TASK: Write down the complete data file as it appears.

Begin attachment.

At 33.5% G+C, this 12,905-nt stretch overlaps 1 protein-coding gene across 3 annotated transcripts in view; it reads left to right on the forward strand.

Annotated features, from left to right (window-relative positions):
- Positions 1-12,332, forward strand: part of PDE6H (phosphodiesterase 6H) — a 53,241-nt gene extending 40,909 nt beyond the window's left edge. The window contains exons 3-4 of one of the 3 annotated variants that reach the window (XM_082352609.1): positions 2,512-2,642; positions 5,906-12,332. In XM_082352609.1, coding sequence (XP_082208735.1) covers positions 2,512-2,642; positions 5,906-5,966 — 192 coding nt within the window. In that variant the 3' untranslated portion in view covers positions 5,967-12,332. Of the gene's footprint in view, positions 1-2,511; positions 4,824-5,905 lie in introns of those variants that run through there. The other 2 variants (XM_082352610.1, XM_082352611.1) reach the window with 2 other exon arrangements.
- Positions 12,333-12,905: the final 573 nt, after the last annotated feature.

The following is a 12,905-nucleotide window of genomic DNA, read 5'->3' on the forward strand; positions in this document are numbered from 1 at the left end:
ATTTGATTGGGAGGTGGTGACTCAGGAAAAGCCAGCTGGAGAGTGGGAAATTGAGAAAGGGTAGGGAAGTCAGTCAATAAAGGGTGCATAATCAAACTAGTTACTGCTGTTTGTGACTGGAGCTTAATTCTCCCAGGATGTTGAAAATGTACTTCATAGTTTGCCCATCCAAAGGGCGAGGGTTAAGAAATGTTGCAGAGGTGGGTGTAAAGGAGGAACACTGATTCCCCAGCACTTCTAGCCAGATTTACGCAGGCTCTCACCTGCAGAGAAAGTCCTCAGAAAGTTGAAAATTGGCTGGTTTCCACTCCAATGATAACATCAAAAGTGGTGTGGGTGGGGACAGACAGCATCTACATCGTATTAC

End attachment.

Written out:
At 33.5% G+C, this 12,905-nt stretch overlaps 1 protein-coding gene across 3 annotated transcripts in view; it reads left to right on the forward strand.

Annotated features, from left to right (window-relative positions):
- Positions 1-12,332, forward strand: part of PDE6H (phosphodiesterase 6H) — a 53,241-nt gene extending 40,909 nt beyond the window's left edge. The window contains exons 3-4 of one of the 3 annotated variants that reach the window (XM_082352609.1): positions 2,512-2,642; positions 5,906-12,332. In XM_082352609.1, coding sequence (XP_082208735.1) covers positions 2,512-2,642; positions 5,906-5,966 — 192 coding nt within the window. In that variant the 3' untranslated portion in view covers positions 5,967-12,332. Of the gene's footprint in view, positions 1-2,511; positions 4,824-5,905 lie in introns of those variants that run through there. The other 2 variants (XM_082352610.1, XM_082352611.1) reach the window with 2 other exon arrangements.
- Positions 12,333-12,905: the final 573 nt, after the last annotated feature.

The following is a 12,905-nucleotide window of genomic DNA, read 5'->3' on the forward strand; positions in this document are numbered from 1 at the left end:
ATTTGATTGGGAGGTGGTGACTCAGGAAAAGCCAGCTGGAGAGTGGGAAATTGAGAAAGGGTAGGGAAGTCAGTCAATAAAGGGTGCATAATCAAACTAGTTACTGCTGTTTGTGACTGGAGCTTAATTCTCCCAGGATGTTGAAAATGTACTTCATAGTTTGCCCATCCAAAGGGCGAGGGTTAAGAAATGTTGCAGAGGTGGGTGTAAAGGAGGAACACTGATTCCCCAGCACTTCTAGCCAGATTTACGCAGGCTCTCACCTGCAGAGAAAGTCCTCAGAAAGTTGAAAATTGGCTGGTTTCCACTCCAATGATAACATCAAAAGTGGTGTGGGTGGGGACAGACAGCATCTACATCGTATTAC